Since you can get a fairly strong coconut flavor from the oil, I really like using it for Caribbean and southeast Asian dishes. Try using it as your base oil the next time you make a Thai curry, or simply fold a small spoonful into a batch of steamed rice for added flavor and aroma.
It’s also a great fat to use for baking applications, just remember that the coconut flavor can really shine through in baked goods.
Vegetable Shortening (Crisco)
Vegetable shortening is generally made from cottonseed, soybean, or corn oil. But, it’s gone through a process to make solid, making it easy to use in baking applications.
Vegetable shortening has gone out of fashion in some ways, but it can be a useful tool especially for vegetarian and vegan baking.
It doesn’t offer the same flavor as butter, but it can be used in a similar way to get tender and flakey baked goods without the use of any animal products.
Duck & Chicken Fat (Schmaltz)
Duck and chicken fat are some of the not-so-secret weapons in professional kitchens. They are delicious fats that can add incredible richness and flavor to a dish. Each one has a unique taste but they both work exceptionally well with roasted vegetables – potatoes in particular.
Both of these options can be quite expensive, and you may have to talk to your local butcher or go to a specialty grocery store to get them.
It’s not something I keep on hand at all times, but for special occasions and cold-weather holidays, it’s an ingredient that can take a meal to the next level.
Canola oil is one of the most common and easy to find options. Plus, it’s very inexpensive. I think this or vegetable oil is what many cooks turn to because it’s what they grew up with and it’s what lines the shelves of big-box grocery stores.
Canola is a solid all-purpose option because it has a high smoke point and very little flavor. But, for an even higher smoke point and a much cleaner taste, try the upcoming option on the list the next time you replace your oil.
Grapeseed oil may not be widely known or used in home kitchens but it’s one of the go-to all-purpose oils in many of the best restaurants for a couple of reasons. It has a high enough smoke point that it can be used for just about any cooking application, and it has a very clean, neutral taste.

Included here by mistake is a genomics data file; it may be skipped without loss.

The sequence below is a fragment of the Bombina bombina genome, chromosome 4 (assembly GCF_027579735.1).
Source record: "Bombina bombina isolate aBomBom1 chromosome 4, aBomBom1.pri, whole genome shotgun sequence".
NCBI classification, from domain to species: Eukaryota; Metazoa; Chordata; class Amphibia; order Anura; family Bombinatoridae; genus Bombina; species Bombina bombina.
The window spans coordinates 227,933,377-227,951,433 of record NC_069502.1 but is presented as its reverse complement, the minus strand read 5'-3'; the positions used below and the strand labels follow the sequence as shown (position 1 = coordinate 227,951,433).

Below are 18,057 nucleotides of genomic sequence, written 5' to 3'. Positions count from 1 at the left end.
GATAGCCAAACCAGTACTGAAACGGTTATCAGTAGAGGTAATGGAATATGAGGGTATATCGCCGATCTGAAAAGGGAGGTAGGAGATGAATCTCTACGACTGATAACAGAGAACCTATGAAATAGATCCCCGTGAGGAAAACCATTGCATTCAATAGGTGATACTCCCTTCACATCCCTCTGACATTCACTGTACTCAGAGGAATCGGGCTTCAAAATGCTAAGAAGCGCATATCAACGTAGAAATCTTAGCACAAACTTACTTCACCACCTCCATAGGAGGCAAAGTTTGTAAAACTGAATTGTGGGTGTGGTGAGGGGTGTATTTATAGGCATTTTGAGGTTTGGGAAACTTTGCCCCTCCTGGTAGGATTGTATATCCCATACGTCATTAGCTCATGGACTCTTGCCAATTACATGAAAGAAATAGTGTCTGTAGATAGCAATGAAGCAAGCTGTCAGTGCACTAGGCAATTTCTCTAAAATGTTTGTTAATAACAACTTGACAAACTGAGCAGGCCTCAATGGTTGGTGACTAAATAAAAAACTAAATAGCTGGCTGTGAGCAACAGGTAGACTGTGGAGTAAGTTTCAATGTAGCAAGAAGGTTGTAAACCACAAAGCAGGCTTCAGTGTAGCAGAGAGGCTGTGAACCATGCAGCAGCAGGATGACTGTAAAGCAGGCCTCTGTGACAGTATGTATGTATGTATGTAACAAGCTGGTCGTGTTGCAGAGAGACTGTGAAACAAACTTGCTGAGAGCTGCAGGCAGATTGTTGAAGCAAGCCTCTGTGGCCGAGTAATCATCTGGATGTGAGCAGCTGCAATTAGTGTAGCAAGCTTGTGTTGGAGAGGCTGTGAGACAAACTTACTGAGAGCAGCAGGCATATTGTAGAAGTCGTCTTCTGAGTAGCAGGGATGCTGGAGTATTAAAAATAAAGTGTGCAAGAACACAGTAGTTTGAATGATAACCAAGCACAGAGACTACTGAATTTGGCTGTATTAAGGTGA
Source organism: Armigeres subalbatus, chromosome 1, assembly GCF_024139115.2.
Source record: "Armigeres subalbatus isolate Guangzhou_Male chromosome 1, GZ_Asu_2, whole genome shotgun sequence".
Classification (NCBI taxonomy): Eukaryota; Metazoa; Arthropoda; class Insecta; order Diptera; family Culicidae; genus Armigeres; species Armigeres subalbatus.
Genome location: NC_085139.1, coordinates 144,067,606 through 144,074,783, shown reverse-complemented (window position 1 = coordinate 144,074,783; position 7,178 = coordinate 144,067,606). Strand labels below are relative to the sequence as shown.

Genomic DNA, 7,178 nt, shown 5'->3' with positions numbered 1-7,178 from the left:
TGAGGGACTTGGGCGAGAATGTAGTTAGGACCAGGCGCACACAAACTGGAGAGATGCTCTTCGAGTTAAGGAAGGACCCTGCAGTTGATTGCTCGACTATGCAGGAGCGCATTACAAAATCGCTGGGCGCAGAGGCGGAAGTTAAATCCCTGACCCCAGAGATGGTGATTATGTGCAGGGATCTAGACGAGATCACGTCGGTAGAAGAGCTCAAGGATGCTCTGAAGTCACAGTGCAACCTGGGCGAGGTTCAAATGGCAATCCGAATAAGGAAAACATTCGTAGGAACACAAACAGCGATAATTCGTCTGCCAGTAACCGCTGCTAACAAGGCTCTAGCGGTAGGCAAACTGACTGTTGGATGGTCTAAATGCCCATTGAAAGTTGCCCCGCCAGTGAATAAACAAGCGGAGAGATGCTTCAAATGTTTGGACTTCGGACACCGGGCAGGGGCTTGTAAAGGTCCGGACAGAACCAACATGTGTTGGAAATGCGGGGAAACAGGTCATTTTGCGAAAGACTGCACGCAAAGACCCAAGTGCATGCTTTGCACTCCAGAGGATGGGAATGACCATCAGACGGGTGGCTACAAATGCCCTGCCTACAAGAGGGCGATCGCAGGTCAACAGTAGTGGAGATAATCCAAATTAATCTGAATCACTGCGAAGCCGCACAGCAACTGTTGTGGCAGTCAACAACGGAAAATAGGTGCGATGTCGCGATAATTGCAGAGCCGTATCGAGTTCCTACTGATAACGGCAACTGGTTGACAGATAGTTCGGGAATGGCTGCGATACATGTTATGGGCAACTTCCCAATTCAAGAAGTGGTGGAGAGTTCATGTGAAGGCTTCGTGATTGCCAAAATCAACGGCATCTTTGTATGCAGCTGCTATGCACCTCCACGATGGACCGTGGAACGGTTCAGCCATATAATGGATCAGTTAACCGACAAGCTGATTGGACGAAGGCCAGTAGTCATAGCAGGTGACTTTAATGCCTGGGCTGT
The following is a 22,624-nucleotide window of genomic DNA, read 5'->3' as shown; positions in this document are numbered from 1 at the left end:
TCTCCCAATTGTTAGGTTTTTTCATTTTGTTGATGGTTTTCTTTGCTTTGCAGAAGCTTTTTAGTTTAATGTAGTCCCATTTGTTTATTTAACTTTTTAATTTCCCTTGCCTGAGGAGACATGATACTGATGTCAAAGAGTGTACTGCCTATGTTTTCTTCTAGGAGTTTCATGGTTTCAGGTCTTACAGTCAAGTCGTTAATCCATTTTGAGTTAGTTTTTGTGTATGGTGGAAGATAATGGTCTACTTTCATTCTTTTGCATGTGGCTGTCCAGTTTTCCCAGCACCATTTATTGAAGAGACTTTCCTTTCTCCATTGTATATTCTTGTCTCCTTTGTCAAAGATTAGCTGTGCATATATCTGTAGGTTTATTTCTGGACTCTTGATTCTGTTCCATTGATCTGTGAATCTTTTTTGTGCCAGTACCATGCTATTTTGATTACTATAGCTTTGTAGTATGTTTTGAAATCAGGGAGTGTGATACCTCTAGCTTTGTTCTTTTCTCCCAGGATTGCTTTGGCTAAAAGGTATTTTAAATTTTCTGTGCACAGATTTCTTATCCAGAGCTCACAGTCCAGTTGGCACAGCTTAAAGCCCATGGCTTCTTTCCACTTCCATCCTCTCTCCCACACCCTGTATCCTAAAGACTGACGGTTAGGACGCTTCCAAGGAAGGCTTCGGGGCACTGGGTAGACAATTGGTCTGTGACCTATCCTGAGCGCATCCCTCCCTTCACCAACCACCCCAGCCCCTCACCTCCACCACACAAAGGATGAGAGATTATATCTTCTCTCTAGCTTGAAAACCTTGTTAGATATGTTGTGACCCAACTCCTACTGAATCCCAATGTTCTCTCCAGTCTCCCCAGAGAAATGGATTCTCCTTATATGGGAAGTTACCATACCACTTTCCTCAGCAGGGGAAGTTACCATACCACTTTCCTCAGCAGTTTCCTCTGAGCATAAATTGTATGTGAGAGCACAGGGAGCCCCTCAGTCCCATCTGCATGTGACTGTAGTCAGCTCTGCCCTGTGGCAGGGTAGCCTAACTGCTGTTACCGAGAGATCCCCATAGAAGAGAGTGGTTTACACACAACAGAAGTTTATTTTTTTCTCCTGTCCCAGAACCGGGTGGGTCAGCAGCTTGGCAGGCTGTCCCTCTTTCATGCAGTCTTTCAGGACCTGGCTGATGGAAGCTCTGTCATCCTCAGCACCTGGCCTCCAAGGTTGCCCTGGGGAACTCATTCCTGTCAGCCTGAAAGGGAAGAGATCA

This is my favorite option for medium and high-heat cooking applications, especially for things like fish that have a very mild flavor. It’s also a great choice for salad dressings and mayonnaise since it won’t impart any of its own flavors.
Grapeseed oil is becoming easier to find, though it can be slightly more expensive than your standard vegetable or canola oil. But, I have had excellent luck sourcing it from different international and Asian markets without the higher price.
While peanut oil is technically a neutral-flavored oil, it adds a certain nuttiness when used. That makes this another oil where you’ll want to think through the flavor profile of a dish before using it.
The high smoke point makes it a great choice for high heat cooking, and is my preferred oil when it comes to stir-frying in a wok. It tends to go well with Chinese, Thai, and Vietnamese cuisine, and is an especially good way to tie things together when you’ll be finishing a dish with actual peanuts.
Peanut oil is also a great option for deep frying, although it can get expensive when you start using large amounts.
Rice Bran Oil
Rice bran oil is another one of those little-known household ingredients that get a lot of use in professional kitchens. Specifically when it comes to deep-frying. The very high smoke point, neutral flavor, and relatively low price make it a good option if you’ll be using a lot of it.
If you do a lot of deep-frying at home, this is a good option to go with, as it can also be used for just about any other cooking application that you may need.
Avocado oil is another neutral oil that still provides delicious avocado undertones. While there may be some potential health benefits to this fat, one of its most impressive stats is the incredibly high smoke point.
520°F is off the charts hot, making this one of the most versatile oils around. It can be used for sauteeing, baking, and deep-frying. Although, the high price would make deep frying quite expensive.
And, similar to olive oil, avocado oil is pressed from the pulp of the fruit rather than the seed. This adds a rich and pleasant taste that’s great when used raw.
So, Which Oils Do You Actually Need?
Don’t feel like you need to keep all of these oils on hand at all times. One high-smoke point, neutral oil, and a good extra virgin olive oil will take you far. Oh, and butter, always butter!
But, knowing what your options are will help you choose the right tool for the job, and take your cooking to the next level.
So, now that you’ve got your oils down, check out our guide to the other basic cooking ingredients that you should always have in your kitchen.